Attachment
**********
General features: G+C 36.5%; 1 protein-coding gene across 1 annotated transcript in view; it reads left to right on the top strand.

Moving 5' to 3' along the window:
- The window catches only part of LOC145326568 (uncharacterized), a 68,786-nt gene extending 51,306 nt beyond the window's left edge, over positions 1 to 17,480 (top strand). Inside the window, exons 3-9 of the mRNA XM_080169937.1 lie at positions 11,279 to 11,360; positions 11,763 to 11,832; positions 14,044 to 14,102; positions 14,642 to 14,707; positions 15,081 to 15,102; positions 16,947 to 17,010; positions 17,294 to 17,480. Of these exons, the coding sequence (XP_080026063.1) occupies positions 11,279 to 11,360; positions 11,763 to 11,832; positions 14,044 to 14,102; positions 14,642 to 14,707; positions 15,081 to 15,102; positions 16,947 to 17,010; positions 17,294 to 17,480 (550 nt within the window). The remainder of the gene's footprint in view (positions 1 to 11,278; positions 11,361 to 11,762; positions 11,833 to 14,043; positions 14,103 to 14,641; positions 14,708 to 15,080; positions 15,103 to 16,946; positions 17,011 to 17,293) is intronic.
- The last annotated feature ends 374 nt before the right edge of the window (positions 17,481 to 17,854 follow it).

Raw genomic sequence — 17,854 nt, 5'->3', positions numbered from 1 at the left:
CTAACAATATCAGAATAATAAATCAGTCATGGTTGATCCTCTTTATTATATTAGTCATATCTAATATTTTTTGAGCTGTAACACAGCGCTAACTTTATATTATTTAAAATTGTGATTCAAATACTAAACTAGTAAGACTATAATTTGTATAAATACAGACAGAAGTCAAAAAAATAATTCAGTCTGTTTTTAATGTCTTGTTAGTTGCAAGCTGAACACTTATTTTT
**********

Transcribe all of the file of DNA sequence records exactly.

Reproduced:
General features: G+C 36.5%; 1 protein-coding gene across 1 annotated transcript in view; it reads left to right on the top strand.

Moving 5' to 3' along the window:
- The window catches only part of LOC145326568 (uncharacterized), a 68,786-nt gene extending 51,306 nt beyond the window's left edge, over positions 1 to 17,480 (top strand). Inside the window, exons 3-9 of the mRNA XM_080169937.1 lie at positions 11,279 to 11,360; positions 11,763 to 11,832; positions 14,044 to 14,102; positions 14,642 to 14,707; positions 15,081 to 15,102; positions 16,947 to 17,010; positions 17,294 to 17,480. Of these exons, the coding sequence (XP_080026063.1) occupies positions 11,279 to 11,360; positions 11,763 to 11,832; positions 14,044 to 14,102; positions 14,642 to 14,707; positions 15,081 to 15,102; positions 16,947 to 17,010; positions 17,294 to 17,480 (550 nt within the window). The remainder of the gene's footprint in view (positions 1 to 11,278; positions 11,361 to 11,762; positions 11,833 to 14,043; positions 14,103 to 14,641; positions 14,708 to 15,080; positions 15,103 to 16,946; positions 17,011 to 17,293) is intronic.
- The last annotated feature ends 374 nt before the right edge of the window (positions 17,481 to 17,854 follow it).

Raw genomic sequence — 17,854 nt, 5'->3', positions numbered from 1 at the left:
CTAACAATATCAGAATAATAAATCAGTCATGGTTGATCCTCTTTATTATATTAGTCATATCTAATATTTTTTGAGCTGTAACACAGCGCTAACTTTATATTATTTAAAATTGTGATTCAAATACTAAACTAGTAAGACTATAATTTGTATAAATACAGACAGAAGTCAAAAAAATAATTCAGTCTGTTTTTAATGTCTTGTTAGTTGCAAGCTGAACACTTATTTTT